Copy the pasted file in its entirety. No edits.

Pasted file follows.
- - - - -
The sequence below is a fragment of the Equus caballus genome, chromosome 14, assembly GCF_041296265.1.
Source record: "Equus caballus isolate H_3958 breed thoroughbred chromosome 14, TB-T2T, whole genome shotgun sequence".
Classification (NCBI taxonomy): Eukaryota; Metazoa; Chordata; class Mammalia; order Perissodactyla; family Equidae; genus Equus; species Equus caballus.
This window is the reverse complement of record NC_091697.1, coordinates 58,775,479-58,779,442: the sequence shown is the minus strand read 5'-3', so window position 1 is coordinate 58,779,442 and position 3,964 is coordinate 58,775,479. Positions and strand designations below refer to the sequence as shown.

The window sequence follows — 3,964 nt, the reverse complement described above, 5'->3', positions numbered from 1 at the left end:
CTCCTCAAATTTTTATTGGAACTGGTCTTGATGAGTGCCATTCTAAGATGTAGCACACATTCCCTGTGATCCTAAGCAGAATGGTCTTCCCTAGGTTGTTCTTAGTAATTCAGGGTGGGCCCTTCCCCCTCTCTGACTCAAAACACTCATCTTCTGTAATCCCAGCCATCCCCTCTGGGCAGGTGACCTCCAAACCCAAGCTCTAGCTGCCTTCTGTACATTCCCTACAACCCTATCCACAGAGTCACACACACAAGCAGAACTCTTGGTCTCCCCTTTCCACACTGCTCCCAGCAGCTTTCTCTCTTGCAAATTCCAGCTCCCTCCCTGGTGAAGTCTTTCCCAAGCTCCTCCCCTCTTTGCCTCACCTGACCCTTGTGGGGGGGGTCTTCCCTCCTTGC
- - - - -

The sequence below is a fragment of the Equus caballus genome, chromosome 14, assembly GCF_041296265.1.
Source record: "Equus caballus isolate H_3958 breed thoroughbred chromosome 14, TB-T2T, whole genome shotgun sequence".
Classification (NCBI taxonomy): Eukaryota; Metazoa; Chordata; class Mammalia; order Perissodactyla; family Equidae; genus Equus; species Equus caballus.
This window is the reverse complement of record NC_091697.1, coordinates 58,775,479-58,779,442: the sequence shown is the minus strand read 5'-3', so window position 1 is coordinate 58,779,442 and position 3,964 is coordinate 58,775,479. Positions and strand designations below refer to the sequence as shown.

The window sequence follows — 3,964 nt, the reverse complement described above, 5'->3', positions numbered from 1 at the left end:
CTCCTCAAATTTTTATTGGAACTGGTCTTGATGAGTGCCATTCTAAGATGTAGCACACATTCCCTGTGATCCTAAGCAGAATGGTCTTCCCTAGGTTGTTCTTAGTAATTCAGGGTGGGCCCTTCCCCCTCTCTGACTCAAAACACTCATCTTCTGTAATCCCAGCCATCCCCTCTGGGCAGGTGACCTCCAAACCCAAGCTCTAGCTGCCTTCTGTACATTCCCTACAACCCTATCCACAGAGTCACACACACAAGCAGAACTCTTGGTCTCCCCTTTCCACACTGCTCCCAGCAGCTTTCTCTCTTGCAAATTCCAGCTCCCTCCCTGGTGAAGTCTTTCCCAAGCTCCTCCCCTCTTTGCCTCACCTGACCCTTGTGGGGGGGGTCTTCCCTCCTTGC